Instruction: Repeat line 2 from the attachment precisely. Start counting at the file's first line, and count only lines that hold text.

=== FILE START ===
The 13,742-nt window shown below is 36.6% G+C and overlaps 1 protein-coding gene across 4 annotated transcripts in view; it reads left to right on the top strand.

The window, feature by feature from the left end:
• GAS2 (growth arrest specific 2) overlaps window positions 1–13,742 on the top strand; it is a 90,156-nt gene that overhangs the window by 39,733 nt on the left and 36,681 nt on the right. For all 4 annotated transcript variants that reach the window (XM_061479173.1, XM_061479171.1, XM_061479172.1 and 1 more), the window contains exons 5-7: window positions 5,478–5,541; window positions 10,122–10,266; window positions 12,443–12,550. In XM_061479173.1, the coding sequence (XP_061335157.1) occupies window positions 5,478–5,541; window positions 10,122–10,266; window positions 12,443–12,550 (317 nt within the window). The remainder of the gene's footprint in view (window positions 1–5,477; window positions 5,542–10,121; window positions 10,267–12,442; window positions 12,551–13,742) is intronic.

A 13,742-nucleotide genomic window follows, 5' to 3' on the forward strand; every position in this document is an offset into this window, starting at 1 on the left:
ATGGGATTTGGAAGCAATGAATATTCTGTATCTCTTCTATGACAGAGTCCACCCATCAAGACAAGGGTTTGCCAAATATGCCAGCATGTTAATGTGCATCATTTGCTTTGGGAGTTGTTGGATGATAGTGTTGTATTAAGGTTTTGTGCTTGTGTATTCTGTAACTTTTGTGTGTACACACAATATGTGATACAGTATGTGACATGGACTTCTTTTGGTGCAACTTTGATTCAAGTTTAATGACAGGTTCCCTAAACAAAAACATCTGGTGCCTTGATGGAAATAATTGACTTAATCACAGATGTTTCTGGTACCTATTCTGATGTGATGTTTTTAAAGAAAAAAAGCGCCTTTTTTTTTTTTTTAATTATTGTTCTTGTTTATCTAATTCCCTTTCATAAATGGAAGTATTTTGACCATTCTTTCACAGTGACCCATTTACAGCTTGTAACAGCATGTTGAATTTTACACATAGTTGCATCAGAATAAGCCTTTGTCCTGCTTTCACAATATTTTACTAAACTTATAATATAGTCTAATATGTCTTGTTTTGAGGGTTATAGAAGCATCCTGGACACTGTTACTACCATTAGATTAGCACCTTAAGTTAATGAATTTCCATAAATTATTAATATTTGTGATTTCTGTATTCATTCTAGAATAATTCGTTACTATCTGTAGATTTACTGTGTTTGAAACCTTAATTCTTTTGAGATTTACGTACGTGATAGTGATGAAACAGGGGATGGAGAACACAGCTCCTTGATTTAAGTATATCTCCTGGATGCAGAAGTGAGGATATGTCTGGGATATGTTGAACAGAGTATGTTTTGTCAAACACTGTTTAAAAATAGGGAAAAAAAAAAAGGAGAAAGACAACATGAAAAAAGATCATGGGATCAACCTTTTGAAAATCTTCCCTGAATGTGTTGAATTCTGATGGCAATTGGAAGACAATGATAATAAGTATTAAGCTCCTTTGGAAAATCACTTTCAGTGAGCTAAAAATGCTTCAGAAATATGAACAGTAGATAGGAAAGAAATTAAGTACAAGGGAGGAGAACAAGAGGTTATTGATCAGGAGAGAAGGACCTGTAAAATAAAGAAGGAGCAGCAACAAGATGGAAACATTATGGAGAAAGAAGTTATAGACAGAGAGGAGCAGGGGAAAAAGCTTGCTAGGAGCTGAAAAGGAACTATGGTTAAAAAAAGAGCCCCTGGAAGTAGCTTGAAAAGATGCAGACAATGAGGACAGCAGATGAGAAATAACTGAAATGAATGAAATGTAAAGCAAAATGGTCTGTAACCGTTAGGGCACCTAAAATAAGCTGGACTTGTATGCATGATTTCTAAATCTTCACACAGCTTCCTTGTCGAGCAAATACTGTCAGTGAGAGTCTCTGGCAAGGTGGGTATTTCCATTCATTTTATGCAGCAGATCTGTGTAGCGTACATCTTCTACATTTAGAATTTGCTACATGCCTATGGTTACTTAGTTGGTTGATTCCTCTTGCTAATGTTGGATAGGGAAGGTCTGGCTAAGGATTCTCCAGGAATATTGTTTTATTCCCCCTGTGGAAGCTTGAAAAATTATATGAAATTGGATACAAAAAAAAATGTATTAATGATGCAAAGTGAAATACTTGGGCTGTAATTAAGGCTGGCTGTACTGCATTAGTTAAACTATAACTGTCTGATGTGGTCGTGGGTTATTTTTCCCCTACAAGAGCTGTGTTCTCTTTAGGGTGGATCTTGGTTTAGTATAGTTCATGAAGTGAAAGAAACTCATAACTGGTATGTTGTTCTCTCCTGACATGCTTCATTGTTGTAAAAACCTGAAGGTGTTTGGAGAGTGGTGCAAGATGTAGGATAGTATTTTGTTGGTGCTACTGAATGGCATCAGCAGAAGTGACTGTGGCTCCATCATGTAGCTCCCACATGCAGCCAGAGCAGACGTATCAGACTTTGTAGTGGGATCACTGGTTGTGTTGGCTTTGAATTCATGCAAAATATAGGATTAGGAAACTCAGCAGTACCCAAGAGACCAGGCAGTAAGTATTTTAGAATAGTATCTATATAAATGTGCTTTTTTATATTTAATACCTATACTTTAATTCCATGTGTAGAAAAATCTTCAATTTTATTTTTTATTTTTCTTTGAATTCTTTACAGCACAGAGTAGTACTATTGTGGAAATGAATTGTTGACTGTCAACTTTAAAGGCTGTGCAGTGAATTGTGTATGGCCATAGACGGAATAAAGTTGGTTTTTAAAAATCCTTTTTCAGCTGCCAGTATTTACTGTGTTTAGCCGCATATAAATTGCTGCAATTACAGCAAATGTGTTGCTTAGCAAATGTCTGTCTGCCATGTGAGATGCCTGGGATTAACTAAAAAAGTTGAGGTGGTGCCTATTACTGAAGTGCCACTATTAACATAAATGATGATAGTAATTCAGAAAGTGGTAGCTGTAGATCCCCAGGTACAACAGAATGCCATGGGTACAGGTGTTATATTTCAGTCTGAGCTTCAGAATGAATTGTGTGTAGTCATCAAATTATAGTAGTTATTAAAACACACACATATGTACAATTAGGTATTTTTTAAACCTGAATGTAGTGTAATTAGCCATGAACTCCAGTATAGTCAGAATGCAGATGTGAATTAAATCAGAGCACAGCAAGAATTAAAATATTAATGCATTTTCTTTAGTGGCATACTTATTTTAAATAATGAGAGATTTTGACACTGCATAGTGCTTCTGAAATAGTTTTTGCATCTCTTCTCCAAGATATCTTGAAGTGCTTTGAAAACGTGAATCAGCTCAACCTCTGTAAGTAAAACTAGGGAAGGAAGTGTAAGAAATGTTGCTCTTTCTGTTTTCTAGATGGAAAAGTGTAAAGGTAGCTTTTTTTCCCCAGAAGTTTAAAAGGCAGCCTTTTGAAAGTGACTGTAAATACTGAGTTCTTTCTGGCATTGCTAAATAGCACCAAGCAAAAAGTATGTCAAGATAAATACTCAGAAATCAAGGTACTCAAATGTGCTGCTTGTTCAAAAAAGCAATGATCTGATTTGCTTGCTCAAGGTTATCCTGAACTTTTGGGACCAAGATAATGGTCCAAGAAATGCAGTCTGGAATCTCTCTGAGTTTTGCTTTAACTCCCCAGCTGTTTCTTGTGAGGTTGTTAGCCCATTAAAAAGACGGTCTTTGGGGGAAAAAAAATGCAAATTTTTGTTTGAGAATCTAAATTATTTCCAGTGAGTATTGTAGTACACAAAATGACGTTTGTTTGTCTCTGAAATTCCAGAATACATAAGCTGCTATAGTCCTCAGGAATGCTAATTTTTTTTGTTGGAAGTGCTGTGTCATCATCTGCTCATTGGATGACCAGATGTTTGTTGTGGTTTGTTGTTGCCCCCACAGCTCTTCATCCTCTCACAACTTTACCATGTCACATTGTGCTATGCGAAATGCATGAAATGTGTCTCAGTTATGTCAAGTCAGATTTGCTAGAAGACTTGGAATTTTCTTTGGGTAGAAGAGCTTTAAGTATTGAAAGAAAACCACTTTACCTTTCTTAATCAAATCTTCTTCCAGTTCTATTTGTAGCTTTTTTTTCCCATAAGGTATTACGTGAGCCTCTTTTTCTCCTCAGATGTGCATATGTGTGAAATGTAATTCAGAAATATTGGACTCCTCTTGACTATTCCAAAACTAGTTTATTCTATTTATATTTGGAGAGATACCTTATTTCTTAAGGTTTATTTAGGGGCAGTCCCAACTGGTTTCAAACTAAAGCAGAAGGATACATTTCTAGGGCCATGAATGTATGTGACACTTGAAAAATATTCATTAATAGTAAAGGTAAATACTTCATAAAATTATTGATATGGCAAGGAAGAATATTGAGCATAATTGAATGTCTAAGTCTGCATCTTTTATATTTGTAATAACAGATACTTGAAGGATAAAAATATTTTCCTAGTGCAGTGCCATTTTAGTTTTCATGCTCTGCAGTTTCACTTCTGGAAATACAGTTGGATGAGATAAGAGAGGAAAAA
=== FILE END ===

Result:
The window, feature by feature from the left end: